Kill Your Friends (2016)
Reviewed for TheBluFile.com by Dustin Putman(Release Date: June 7, 2016)
There is no escaping the distinct similarities (both in tone and subject matter) between "Kill Your Friends" and 2000's blistering dark satire "American Psycho." Directed by Owen Harris and written by John Niven (based on his 2008 novel), the film is a study in attention-grabbing apathy and ruthlessness that finally, by the end, reveals it has nowhere to go that couldn't have been deemed from the opening act. The antihero of the piece is Steven Stelfox (Nicholas Hoult), a hotshot corporate climber at London music label A&R Records. The year is 1997, and as he and his colleagues prowl nightclubs, travel across the globe, and listen to countless Britpop demos in search of their next big recording star, Steven appears more interested in partying it up with a cocktail of drugs, booze and women than he does in his work. Nevertheless, he wantsnay, needsto be the best at his profession, and he will do whatever it takes, including homicide, to rise to the top.
"Kill Your Friends" saturates itself in nihilistic excess while presenting an uncompromisingly grim portrait of the recording industry. What is has to say, however, eventually grows stale as its narrative repetitively hits the same beats again and again. More uncomfortable than funnythough the scene-stealing Ella Smith (2015's "Cinderella
") earns a few laughs as Steven's deadpan coworker Nikkithe film emanates a sense of déjà vu, with Nicholas Hoult's (2015's "Mad Max: Fury Road
") sociopathic, power-hungry Steven Stelfox an appropriate but familiar stand-in for Christian Bale's Patrick Bateman. Make no mistake, Hoult is excellent in the role, immersing himself into the persona of a suave creep coveting the new promotion of the drug-addled, out-to-lunch Roger Waters (an against-type James Corden). For her part, Georgia King (2013's "Cockneys vs. Zombies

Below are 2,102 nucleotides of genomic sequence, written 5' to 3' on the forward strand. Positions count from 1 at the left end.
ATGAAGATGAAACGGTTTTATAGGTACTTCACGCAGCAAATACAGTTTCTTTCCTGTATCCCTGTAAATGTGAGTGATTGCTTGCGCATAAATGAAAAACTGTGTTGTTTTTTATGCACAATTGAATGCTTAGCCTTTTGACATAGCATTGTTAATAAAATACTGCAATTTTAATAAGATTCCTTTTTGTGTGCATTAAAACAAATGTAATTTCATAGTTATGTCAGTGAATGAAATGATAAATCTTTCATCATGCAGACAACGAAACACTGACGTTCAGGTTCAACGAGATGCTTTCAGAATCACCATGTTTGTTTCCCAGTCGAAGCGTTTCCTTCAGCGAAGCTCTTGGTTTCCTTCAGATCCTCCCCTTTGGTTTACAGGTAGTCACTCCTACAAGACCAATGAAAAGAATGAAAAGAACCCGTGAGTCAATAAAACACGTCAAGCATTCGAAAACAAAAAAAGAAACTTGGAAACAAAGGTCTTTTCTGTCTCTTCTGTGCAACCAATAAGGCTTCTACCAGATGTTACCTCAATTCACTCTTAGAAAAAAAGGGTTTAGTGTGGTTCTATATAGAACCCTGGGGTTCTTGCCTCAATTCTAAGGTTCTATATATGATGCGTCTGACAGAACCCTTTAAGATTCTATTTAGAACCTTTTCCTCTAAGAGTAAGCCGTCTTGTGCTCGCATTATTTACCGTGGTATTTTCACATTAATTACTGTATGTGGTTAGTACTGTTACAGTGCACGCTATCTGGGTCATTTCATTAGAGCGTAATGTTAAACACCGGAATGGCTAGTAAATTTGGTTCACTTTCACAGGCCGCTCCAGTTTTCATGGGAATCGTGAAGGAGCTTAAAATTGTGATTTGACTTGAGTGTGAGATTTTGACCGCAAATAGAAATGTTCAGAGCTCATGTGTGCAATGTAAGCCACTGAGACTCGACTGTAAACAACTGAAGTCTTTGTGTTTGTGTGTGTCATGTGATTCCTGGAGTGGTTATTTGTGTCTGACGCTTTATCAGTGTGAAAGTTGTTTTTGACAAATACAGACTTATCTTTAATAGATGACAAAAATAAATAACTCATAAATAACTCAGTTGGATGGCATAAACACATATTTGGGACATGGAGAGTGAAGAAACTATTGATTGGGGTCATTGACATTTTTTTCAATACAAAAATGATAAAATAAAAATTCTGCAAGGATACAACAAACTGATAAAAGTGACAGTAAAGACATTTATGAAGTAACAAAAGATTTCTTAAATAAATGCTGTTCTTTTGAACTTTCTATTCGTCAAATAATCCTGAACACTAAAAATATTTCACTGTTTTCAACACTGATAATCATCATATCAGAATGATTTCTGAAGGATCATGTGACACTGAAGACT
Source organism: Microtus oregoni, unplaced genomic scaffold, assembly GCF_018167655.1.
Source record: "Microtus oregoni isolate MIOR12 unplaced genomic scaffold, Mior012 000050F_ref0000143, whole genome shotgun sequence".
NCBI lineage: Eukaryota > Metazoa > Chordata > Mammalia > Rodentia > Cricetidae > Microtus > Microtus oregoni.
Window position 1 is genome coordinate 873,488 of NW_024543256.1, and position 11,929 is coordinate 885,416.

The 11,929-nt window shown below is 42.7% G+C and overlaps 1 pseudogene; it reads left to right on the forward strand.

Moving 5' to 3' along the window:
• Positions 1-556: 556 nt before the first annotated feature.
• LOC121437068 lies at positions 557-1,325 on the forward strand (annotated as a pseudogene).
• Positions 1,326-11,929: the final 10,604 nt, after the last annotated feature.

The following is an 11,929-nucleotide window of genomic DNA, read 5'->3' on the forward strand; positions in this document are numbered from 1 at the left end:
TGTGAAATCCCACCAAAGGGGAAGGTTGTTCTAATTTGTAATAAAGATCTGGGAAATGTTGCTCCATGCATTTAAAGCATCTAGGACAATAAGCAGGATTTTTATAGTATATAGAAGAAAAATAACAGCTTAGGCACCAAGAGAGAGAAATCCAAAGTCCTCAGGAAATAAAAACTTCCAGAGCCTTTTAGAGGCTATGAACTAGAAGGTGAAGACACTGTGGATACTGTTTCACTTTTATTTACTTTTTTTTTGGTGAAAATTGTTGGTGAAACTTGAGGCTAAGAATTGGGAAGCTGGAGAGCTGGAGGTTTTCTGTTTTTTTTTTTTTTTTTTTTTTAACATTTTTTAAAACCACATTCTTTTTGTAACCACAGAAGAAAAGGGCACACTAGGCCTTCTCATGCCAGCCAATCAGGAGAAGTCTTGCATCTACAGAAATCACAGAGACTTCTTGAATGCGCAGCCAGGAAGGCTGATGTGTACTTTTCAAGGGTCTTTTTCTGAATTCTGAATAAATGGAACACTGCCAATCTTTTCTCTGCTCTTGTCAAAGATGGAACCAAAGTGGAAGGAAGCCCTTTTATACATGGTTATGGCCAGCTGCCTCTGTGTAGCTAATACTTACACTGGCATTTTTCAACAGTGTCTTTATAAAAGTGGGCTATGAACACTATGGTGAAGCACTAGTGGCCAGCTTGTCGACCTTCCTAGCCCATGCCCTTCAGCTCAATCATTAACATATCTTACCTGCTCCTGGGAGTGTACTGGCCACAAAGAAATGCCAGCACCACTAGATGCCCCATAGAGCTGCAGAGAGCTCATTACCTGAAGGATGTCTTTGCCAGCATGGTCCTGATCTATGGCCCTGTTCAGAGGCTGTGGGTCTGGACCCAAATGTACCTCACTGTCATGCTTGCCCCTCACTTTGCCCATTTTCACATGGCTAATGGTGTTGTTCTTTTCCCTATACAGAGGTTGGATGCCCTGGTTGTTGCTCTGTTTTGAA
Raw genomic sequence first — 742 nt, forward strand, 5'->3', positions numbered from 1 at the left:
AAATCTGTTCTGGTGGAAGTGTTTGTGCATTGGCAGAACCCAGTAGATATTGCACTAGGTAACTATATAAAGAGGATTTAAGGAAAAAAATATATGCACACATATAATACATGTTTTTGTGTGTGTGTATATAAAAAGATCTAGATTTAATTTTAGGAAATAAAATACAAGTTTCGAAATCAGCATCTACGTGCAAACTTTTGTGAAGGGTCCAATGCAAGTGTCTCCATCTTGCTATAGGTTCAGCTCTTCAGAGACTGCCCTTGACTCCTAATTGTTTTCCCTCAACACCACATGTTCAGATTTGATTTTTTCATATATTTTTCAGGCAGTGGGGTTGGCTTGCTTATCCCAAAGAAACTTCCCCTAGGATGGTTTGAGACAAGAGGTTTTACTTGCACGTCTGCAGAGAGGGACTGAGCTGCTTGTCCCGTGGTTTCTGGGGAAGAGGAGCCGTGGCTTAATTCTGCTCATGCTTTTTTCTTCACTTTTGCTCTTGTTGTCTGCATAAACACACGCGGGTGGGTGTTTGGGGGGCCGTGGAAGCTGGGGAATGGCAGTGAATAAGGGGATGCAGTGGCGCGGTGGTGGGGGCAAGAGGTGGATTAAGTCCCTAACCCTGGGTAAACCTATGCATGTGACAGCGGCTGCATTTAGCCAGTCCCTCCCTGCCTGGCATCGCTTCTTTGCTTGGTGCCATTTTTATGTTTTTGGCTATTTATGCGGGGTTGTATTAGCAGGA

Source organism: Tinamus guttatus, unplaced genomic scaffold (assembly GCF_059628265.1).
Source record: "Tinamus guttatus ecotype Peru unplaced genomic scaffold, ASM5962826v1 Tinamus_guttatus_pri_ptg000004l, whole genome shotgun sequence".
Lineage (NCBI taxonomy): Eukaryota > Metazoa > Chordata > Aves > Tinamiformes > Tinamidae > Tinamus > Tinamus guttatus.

") owns her screen time as Steven's ambitious assistant Rebecca, particularly as the full scope of her true intentions are revealed. With the conclusion of "Kill Your Friends" comes a distinct emptiness, though, the story's trajectory proving rote and pessimistic without much of a point behind it.
"Kill Your Friends" is a subjectively unpleasant film with a bleak tone, but its 1080p presentation is quite a looker, full of sleek city neons and occasionally picturesque scenery. As one expects from a brand-new feature, this is a spotless picture with few technical anomalies (no banding, moire or edge enhancement to speak of). Though details are usually strong, the photography can have a soft, slightly scrubbed digital appearance. This appears to be true to source. The 5.1 DTS-HD Master Audio is abuzz with sonic clarity and ample surrounds, especially when it comes to its soundtrack of '90s tunes. A few instances of dialogue sound as if they have been mixed a little low and are difficult to understand, though part of this may also be attributed to thicker British accents. A 2.0 DTS-HD Master Audio tracks is also included.
- Nicholas Hoult, Steven (5:12, HD)
- James Corden, Roger (2:30, HD)
- Craig Roberts, Darren (2:06, HD)
- Owen Harris, Director (7:20, HD)
- John Niven, Writer (8:52, HD)
- Trailer (2:03, HD)
"Kill Your Friends" is an acquired taste, but one which fans of author Bret Easton Ellis and "Fight Club"-era David Fincher might enjoy. For me, it felt like a lesser version of much better, more insightful material, lacking in catharsis at the end. What isn't disappointing is Nicholas Hoult's performance; he is fantastic. Well Go USA's Blu-ray release offers a solid A/V showcase and a handful of brief but informative interviews with cast and crew members. Recommended for fans. For those who haven't seen it, a rental will be the safer choice.